I am now trying to guess at who might have been the typical Airplane reader. Was it adults, namely pre-existing fans of aircraft, who wished to expand their already pretty decent knowledge, or was it kids like me? Children are naturally fascinated by aeroplanes, no doubt, but would it compare to the fascination they naturally have for, say, dinosaurs? Or superheroes? This is really not a very interesting question.
Either way, I am not entirely sure why, as an 8 year old, I collected Airplane. I hadn’t much interest — special, passing, or even vague — in aviation. I just liked looking at photos of fighter jets and that was about it. I was never going to be an aeronautical engineer or, my long-held fantasy to own a state-of-the-art flight simulator notwithstanding, a pilot. I imagine most other 8 year olds who bothered to persuade their parents to buy them a magazine this esoteric, on an indefinite, weekly basis, ended up working for Airbus or Boeing. The rest gave up after the second issue, and resumed reading Shoot.
The first issue came with a giant poster of a Stealth Bomber and, because Stealth Bombers would even look cool to a compliant child raised by strict pacifists, this adorned my bedroom wall for months, possibly years. I shared a room with my older brother who had, on his side of the room, a poster of The Doors my mother absolutely hated. “They all look like they’re on drugs,” she would complain with unwitting accuracy. She didn’t seem to mind the super-sleek killing machine above my bed. That said, I didn’t really like the Doors poster either. I much preferred computer games and Italian football to music at that point. I always liked the song ‘Love Street’ though. Probably more than I ever liked aeroplanes. Apart from the Stealth Bomber.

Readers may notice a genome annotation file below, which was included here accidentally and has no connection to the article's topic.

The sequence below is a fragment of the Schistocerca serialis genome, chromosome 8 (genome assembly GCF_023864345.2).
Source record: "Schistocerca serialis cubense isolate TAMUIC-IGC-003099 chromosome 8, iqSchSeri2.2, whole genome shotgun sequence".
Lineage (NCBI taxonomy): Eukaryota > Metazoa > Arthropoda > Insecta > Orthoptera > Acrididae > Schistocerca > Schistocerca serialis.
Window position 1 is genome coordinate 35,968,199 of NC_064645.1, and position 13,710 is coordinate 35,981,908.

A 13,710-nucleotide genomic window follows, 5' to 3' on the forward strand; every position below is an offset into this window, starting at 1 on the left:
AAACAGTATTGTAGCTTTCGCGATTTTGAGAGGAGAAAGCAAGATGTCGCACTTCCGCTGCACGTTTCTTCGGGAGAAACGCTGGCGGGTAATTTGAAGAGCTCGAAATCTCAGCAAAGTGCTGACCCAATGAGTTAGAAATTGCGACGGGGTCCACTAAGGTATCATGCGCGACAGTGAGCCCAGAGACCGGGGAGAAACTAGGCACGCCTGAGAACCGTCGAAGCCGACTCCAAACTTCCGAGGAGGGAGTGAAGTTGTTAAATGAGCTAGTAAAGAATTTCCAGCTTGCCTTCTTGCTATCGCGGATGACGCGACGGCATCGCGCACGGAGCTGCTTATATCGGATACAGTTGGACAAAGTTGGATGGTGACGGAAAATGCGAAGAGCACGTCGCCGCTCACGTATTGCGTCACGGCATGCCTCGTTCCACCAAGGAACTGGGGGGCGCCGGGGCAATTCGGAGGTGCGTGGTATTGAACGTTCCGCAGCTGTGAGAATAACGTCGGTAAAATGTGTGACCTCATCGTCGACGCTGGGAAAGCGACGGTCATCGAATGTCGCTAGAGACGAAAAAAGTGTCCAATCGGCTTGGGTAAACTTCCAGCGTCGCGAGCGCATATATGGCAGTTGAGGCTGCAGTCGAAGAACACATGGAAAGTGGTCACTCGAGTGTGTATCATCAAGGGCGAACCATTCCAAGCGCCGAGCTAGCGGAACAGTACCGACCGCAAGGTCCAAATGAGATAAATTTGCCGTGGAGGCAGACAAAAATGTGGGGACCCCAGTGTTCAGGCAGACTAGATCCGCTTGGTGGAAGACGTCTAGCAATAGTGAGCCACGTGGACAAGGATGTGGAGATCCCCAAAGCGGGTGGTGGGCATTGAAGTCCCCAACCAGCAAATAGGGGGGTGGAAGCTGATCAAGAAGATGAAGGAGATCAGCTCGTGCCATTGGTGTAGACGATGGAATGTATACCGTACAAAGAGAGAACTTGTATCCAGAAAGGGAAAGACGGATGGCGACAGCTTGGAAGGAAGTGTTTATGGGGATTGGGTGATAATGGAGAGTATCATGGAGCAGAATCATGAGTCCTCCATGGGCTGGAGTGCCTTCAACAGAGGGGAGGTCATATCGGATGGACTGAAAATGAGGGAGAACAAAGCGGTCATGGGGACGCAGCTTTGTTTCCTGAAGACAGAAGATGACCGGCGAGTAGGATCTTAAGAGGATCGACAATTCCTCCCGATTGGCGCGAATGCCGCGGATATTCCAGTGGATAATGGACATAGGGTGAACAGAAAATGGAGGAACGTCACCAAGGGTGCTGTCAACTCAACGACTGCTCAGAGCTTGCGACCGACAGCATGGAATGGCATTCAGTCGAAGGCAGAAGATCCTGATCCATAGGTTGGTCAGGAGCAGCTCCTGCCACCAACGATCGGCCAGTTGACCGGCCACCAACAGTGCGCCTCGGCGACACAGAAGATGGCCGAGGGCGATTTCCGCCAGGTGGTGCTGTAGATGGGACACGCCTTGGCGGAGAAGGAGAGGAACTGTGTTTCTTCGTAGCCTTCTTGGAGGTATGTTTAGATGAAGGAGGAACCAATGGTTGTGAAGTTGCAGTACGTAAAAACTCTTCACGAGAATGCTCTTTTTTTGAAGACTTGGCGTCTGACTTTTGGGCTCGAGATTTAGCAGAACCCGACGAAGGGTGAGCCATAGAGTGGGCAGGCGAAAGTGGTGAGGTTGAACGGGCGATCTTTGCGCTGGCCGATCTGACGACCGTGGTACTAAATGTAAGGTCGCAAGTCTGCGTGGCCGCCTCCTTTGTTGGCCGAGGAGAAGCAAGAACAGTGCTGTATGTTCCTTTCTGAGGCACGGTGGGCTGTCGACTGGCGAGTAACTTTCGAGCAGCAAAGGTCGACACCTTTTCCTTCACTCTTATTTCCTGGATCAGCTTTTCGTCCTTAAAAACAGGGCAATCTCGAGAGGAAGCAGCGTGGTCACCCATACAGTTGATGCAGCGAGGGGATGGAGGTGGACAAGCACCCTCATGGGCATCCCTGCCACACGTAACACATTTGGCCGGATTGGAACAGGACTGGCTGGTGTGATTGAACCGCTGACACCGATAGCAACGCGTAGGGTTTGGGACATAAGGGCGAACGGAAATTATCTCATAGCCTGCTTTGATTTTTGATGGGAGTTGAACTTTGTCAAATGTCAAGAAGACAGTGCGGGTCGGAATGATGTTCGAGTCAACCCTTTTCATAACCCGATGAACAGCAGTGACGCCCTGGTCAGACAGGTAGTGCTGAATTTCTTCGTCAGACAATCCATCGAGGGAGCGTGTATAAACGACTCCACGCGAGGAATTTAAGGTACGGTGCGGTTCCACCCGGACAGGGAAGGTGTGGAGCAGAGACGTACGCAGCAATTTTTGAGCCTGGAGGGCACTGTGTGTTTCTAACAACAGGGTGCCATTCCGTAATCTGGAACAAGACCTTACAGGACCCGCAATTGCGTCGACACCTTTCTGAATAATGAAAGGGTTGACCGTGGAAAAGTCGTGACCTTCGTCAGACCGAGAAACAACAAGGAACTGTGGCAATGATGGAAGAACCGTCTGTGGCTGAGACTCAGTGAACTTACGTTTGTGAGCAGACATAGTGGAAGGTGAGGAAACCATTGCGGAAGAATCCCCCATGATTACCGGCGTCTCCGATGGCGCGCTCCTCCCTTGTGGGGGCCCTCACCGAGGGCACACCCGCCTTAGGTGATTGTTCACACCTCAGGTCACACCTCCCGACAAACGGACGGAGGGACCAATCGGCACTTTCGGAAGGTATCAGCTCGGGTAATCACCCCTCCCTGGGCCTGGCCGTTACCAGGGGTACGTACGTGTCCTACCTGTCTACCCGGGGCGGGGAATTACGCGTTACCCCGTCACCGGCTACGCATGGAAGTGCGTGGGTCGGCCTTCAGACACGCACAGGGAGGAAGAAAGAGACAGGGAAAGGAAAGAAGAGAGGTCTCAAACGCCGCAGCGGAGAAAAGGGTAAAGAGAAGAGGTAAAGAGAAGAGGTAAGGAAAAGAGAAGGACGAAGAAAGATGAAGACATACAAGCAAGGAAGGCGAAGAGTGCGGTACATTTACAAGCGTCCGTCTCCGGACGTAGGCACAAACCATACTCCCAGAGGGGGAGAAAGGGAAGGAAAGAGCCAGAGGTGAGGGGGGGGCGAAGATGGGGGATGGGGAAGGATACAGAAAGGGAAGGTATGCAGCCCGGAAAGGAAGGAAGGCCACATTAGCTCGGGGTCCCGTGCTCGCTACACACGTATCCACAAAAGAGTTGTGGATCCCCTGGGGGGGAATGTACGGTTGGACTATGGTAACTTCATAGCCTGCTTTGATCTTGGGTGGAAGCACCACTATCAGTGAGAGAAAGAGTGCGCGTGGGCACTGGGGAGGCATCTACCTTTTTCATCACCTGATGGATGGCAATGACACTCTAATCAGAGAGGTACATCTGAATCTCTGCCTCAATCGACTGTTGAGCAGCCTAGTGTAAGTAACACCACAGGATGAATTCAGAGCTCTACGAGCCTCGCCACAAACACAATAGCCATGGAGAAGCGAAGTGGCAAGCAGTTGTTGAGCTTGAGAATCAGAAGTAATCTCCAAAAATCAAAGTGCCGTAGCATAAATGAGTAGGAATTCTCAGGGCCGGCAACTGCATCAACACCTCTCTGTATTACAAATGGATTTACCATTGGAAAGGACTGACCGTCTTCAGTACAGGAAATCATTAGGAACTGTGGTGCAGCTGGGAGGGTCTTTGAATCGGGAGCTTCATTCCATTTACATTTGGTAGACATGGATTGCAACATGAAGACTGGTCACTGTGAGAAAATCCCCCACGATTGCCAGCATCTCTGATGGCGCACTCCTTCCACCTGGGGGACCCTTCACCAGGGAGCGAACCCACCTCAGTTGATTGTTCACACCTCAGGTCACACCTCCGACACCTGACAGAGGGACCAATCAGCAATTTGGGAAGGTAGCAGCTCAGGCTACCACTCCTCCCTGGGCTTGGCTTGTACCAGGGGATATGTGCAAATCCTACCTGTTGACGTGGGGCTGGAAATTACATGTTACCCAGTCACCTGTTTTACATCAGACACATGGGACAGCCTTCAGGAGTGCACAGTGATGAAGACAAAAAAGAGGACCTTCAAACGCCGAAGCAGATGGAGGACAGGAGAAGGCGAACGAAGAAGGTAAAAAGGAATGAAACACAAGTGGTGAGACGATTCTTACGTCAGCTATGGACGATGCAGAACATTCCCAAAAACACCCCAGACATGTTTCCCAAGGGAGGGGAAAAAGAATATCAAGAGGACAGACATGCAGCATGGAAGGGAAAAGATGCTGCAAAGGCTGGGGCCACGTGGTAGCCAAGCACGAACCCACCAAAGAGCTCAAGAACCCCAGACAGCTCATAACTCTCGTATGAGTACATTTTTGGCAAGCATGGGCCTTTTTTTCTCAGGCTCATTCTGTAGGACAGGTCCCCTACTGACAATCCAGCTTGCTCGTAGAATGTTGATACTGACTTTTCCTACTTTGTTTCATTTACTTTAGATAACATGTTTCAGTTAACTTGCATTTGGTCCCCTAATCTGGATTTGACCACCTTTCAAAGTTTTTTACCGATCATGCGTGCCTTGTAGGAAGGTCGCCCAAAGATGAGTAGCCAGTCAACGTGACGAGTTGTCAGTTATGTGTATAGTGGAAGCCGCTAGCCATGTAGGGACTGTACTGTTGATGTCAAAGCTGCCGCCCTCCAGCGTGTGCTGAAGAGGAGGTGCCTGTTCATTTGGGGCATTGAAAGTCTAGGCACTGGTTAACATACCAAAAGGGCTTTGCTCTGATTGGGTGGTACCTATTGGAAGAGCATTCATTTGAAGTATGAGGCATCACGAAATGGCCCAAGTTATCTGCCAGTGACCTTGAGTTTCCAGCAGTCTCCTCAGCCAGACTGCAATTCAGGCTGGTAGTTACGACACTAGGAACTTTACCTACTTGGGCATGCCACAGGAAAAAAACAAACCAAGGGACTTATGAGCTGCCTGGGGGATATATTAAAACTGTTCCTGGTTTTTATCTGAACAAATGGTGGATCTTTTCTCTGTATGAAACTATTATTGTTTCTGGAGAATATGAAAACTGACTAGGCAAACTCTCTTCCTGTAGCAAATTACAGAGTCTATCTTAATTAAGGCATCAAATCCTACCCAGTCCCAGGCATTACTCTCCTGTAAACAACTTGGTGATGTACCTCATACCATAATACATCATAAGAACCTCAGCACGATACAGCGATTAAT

From an educational perspective, the eight-year-old me collecting Airplane was almost entirely pointless, but not quite. My obsession with Top Ten of Everything style lists meant I would always end up acquiring at least some superficial knowledge, i.e., which planes could fly fastest (Lockheed SR-71 Blackbird – around Mach 3.75) and highest (Sr-71 again — around 90,000 feet). I retain this information to this day and haven’t even bothered to verify it via Google (if you could believe such a thing).
Each edition of Airplane would have a featured plane that included a set of lists comparing its top speed, operational ceiling (how high they can fly), size, weaponry, and so on, with its nearest competitors in the flight world. I know I said I had no interest in aviation but I must say, I loved those lists. As I alluded to earlier, I am incapable of recalling the content and flow of my thoughts from childhood, but I do know my basic little Kia-ora-addled brain delighted in comparing the specifications of the F-14 Tomcat with those of the MiG-25. The lists would also provide merciful relief from the paragraphs — each as dull and unreadable as the one before. I knew nothing of the Cold War but those lists pretty much told you everything you needed to know. Who needs paragraphs to learn?